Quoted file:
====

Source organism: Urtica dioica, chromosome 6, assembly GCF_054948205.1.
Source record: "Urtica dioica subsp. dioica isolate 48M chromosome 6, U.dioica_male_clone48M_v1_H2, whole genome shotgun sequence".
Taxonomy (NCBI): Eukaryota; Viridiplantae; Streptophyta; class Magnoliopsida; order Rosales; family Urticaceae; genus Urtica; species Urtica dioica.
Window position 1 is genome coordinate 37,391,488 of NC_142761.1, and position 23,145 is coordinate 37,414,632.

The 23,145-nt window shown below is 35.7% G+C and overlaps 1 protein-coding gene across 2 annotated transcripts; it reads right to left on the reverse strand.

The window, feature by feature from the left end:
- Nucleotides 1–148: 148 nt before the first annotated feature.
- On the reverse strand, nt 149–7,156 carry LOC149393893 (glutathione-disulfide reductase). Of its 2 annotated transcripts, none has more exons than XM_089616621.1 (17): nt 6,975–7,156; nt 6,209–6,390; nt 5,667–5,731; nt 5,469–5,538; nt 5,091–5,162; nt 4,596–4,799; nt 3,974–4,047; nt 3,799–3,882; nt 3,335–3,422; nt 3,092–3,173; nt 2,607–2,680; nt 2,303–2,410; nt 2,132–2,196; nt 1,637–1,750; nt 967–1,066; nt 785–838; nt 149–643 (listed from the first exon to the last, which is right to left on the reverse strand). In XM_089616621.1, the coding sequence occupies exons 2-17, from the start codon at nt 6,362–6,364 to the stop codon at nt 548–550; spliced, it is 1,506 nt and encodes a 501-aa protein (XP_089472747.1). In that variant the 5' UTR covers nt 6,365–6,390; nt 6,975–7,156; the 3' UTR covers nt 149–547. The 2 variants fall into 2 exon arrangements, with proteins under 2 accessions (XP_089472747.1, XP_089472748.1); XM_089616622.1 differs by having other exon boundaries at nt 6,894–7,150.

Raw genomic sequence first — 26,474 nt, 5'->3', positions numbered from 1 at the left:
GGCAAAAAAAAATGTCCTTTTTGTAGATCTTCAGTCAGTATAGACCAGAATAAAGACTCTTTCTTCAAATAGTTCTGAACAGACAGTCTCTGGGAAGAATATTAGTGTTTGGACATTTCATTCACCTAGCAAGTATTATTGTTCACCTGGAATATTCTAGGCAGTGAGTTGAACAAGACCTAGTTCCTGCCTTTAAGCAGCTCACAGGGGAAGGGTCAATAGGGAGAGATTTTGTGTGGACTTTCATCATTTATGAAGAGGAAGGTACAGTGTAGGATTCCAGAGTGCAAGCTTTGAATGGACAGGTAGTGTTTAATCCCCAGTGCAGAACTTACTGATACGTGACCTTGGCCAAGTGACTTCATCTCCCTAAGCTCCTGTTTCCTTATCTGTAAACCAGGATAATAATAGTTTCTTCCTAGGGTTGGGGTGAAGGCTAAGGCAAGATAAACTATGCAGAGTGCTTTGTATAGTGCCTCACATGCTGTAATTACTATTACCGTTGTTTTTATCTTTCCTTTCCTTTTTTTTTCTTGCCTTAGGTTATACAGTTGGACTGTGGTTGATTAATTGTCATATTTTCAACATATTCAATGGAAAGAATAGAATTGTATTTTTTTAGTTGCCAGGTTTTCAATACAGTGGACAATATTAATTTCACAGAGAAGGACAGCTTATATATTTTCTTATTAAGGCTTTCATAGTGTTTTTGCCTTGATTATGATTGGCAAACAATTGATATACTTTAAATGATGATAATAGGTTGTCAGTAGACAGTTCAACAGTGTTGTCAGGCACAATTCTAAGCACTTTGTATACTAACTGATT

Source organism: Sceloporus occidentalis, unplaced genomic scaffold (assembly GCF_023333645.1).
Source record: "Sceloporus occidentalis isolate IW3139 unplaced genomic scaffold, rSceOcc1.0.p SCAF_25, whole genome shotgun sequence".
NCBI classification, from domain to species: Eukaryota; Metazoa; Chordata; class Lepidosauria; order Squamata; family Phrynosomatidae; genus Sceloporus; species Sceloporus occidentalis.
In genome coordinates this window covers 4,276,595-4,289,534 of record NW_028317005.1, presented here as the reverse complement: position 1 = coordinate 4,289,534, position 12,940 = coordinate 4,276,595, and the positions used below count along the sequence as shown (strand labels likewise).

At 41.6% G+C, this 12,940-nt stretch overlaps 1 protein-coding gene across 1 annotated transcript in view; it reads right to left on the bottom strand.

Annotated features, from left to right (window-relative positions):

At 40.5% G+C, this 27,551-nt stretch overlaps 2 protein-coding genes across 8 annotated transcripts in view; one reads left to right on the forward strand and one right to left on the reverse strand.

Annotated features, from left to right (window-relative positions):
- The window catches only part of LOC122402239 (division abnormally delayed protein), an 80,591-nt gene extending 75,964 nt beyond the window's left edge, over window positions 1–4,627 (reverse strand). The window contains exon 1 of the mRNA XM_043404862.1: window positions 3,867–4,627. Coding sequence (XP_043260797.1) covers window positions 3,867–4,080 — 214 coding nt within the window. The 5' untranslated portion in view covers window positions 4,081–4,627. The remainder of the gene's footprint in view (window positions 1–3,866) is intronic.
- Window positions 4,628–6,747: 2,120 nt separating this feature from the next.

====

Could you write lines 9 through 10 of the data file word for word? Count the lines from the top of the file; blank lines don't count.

Raw genomic sequence first — 26,474 nt, 5'->3', positions numbered from 1 at the left:
GGCAAAAAAAAATGTCCTTTTTGTAGATCTTCAGTCAGTATAGACCAGAATAAAGACTCTTTCTTCAAATAGTTCTGAACAGACAGTCTCTGGGAAGAATATTAGTGTTTGGACATTTCATTCACCTAGCAAGTATTATTGTTCACCTGGAATATTCTAGGCAGTGAGTTGAACAAGACCTAGTTCCTGCCTTTAAGCAGCTCACAGGGGAAGGGTCAATAGGGAGAGATTTTGTGTGGACTTTCATCATTTATGAAGAGGAAGGTACAGTGTAGGATTCCAGAGTGCAAGCTTTGAATGGACAGGTAGTGTTTAATCCCCAGTGCAGAACTTACTGATACGTGACCTTGGCCAAGTGACTTCATCTCCCTAAGCTCCTGTTTCCTTATCTGTAAACCAGGATAATAATAGTTTCTTCCTAGGGTTGGGGTGAAGGCTAAGGCAAGATAAACTATGCAGAGTGCTTTGTATAGTGCCTCACATGCTGTAATTACTATTACCGTTGTTTTTATCTTTCCTTTCCTTTTTTTTTCTTGCCTTAGGTTATACAGTTGGACTGTGGTTGATTAATTGTCATATTTTCAACATATTCAATGGAAAGAATAGAATTGTATTTTTTTAGTTGCCAGGTTTTCAATACAGTGGACAATATTAATTTCACAGAGAAGGACAGCTTATATATTTTCTTATTAAGGCTTTCATAGTGTTTTTGCCTTGATTATGATTGGCAAACAATTGATATACTTTAAATGATGATAATAGGTTGTCAGTAGACAGTTCAACAGTGTTGTCAGGCACAATTCTAAGCACTTTGTATACTAACTGATT